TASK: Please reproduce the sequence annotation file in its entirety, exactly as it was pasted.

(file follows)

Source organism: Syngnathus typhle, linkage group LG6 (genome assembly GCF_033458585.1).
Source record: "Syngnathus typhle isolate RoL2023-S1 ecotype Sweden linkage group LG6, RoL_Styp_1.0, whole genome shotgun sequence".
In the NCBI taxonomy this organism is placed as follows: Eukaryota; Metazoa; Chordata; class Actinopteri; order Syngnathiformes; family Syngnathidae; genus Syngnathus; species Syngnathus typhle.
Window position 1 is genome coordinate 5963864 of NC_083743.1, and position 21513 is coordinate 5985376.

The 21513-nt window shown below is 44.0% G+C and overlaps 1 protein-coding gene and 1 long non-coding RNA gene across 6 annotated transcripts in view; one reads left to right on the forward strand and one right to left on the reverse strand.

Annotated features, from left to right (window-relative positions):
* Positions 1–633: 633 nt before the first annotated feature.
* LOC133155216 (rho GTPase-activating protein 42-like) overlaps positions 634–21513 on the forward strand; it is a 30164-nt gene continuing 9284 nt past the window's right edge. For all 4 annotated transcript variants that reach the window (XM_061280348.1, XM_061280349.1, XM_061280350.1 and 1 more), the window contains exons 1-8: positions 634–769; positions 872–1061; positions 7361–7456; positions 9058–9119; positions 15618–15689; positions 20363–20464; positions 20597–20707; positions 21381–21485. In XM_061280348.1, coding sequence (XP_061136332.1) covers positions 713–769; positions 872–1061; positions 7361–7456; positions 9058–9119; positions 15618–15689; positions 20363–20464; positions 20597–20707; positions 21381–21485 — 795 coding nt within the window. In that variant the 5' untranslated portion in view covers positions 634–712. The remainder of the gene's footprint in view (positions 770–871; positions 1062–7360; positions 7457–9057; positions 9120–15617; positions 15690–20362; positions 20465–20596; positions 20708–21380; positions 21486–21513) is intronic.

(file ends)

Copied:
Source organism: Syngnathus typhle, linkage group LG6 (genome assembly GCF_033458585.1).
Source record: "Syngnathus typhle isolate RoL2023-S1 ecotype Sweden linkage group LG6, RoL_Styp_1.0, whole genome shotgun sequence".
In the NCBI taxonomy this organism is placed as follows: Eukaryota; Metazoa; Chordata; class Actinopteri; order Syngnathiformes; family Syngnathidae; genus Syngnathus; species Syngnathus typhle.
Window position 1 is genome coordinate 5963864 of NC_083743.1, and position 21513 is coordinate 5985376.

The 21513-nt window shown below is 44.0% G+C and overlaps 1 protein-coding gene and 1 long non-coding RNA gene across 6 annotated transcripts in view; one reads left to right on the forward strand and one right to left on the reverse strand.

Annotated features, from left to right (window-relative positions):
* Positions 1–633: 633 nt before the first annotated feature.
* LOC133155216 (rho GTPase-activating protein 42-like) overlaps positions 634–21513 on the forward strand; it is a 30164-nt gene continuing 9284 nt past the window's right edge. For all 4 annotated transcript variants that reach the window (XM_061280348.1, XM_061280349.1, XM_061280350.1 and 1 more), the window contains exons 1-8: positions 634–769; positions 872–1061; positions 7361–7456; positions 9058–9119; positions 15618–15689; positions 20363–20464; positions 20597–20707; positions 21381–21485. In XM_061280348.1, coding sequence (XP_061136332.1) covers positions 713–769; positions 872–1061; positions 7361–7456; positions 9058–9119; positions 15618–15689; positions 20363–20464; positions 20597–20707; positions 21381–21485 — 795 coding nt within the window. In that variant the 5' untranslated portion in view covers positions 634–712. The remainder of the gene's footprint in view (positions 770–871; positions 1062–7360; positions 7457–9057; positions 9120–15617; positions 15690–20362; positions 20465–20596; positions 20708–21380; positions 21486–21513) is intronic.